The NHL's 10 Biggest Headaches
Here we are, nearly two months into the lockout and a month past when the NHL's regular season should have started, and we are still without the game that we love.
Hopefully, the owners' lockout of the players will come to a close soon.
For right now, here is a look at the 10 biggest headaches facing the National Hockey League today. These are not all related to the lockout, although many of them are more or less self-inflicted.
Hopefully, with a little cooperation between the players and the owners, at least some of these can be worked out soon.
As always, your comments and additions are most welcome.
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This lockout started on Sept. 15 and the end is still not quite in sight.
There is plenty of blame to go around on both sides, but the bottom line is, this work stoppage is bad for the game and everyone associated with it and bad for the fans.
The NHL recovered in a lot of ways from the 2004-05 lockout, but didn't in others. Fewer and fewer newspapers, for example, have beat reporters that travel with teams. Overall coverage of the NHL in the "mainstream" media is tougher to find.
Right now, the lockout is the biggest headache the league has and nothing else will be solved until its conclusion.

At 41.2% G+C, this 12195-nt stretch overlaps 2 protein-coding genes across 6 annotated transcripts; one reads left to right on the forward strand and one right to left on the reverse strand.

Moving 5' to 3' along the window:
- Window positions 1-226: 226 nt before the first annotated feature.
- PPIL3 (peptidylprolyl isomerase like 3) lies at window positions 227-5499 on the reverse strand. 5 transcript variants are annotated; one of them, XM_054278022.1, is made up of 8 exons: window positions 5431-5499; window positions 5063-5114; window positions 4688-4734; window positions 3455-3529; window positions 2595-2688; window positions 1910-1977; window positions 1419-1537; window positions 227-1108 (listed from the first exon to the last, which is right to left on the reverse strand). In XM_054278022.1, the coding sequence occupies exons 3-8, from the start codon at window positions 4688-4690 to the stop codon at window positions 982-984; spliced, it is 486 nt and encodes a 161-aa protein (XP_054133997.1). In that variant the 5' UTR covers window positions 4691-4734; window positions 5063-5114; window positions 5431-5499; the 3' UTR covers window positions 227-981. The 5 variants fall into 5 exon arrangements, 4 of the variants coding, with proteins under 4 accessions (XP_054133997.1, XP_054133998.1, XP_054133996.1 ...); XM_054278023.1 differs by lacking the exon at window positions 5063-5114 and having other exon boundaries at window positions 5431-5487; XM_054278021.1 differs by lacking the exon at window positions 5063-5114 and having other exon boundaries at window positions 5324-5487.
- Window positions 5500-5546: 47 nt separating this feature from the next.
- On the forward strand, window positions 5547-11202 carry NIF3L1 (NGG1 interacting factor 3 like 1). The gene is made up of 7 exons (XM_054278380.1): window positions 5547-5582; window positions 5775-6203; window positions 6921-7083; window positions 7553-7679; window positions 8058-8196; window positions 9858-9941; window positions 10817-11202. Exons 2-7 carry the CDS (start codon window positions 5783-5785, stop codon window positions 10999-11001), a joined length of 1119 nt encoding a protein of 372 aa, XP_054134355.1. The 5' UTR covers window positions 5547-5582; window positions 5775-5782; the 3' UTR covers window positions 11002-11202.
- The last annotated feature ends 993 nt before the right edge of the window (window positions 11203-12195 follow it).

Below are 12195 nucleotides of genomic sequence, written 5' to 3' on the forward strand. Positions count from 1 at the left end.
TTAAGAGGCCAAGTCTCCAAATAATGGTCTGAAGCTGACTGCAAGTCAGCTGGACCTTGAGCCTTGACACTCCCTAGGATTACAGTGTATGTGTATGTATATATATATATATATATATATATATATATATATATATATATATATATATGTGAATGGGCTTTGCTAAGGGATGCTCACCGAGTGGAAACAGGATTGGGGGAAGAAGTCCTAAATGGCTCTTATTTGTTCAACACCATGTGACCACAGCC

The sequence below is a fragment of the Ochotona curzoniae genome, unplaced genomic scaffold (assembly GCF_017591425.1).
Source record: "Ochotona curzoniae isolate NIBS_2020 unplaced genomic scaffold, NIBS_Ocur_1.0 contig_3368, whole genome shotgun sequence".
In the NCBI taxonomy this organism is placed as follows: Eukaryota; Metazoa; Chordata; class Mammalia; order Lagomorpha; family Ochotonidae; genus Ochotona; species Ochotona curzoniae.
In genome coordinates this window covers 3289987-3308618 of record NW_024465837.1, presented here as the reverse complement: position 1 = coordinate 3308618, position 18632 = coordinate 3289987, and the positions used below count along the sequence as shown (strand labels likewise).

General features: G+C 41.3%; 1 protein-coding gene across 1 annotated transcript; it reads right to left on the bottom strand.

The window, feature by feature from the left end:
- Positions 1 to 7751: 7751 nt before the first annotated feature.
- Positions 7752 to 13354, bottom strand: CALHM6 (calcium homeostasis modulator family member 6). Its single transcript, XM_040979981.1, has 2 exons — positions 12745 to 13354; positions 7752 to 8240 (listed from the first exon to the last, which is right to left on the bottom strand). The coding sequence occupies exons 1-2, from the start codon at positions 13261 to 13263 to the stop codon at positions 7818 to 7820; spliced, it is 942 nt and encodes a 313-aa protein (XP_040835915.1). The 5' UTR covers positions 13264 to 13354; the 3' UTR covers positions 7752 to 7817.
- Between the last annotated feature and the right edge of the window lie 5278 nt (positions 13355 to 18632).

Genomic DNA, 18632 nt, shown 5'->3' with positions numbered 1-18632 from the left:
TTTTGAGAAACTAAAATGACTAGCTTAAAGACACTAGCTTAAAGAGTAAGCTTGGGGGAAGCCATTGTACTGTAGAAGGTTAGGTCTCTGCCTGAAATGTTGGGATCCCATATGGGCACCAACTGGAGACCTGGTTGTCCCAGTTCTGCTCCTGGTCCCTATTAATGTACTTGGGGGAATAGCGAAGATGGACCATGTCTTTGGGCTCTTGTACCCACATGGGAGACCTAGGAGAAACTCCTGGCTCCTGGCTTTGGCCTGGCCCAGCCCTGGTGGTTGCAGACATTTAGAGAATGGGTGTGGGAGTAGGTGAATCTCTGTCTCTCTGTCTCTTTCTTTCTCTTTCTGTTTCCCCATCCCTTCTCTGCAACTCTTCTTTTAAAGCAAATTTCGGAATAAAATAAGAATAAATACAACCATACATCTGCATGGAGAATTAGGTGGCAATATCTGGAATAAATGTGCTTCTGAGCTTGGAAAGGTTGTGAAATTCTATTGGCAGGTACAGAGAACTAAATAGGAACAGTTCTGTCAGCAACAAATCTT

What will the effects of this lockout be for the long term? We won't know for a while, but rest assured, they won't be positive.
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There is plenty of blame to go around for this lockout, and Donald Fehr has to take his fair share.
In the months leading up to the Sept. 15 expiration of the previous CBA, Fehr seemed to be in no hurry to open serious negotiations with the owners.
There was another long lapse of time between the players' first and second offer to the owners to settle the lockout as well.
Fehr's critics say he has a large ego and is willing to wait for the owners to come to him.
Both sides in the lockout seem more content to win the PR war rather than to settle issues.
Regardless of who you blame most for this mess, Fehr has to take some responsibility. Until this is settled, Fehr remains a headache for the league.
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Just like Donald Fehr, Gary Bettman has to accept some of the blame for this lockout. Any marriage counselor will tell you it takes two sides to fight.
Without getting personal, Bettman has now been in charge of the NHL through three major labor stoppages. The league lost half a season in 1994-95, a full season in 2004-05 and now at least six weeks worth of games have been officially canceled in 2012-13 and counting.
The NHLPA has had different leadership over the course of these lockouts while Bettman has been a constant. Perhaps there is something about Bettman's leadership style, strategy or personality that leads to this kind of confrontation.
Also keep in mind, all three labor stoppages during Bettman's tenure have been lockouts by the owners, not strikes by the players.
Either way, Bettman has to accept some of the blame for the mess the league finds itself in again. Hopefully, this one will end shortly.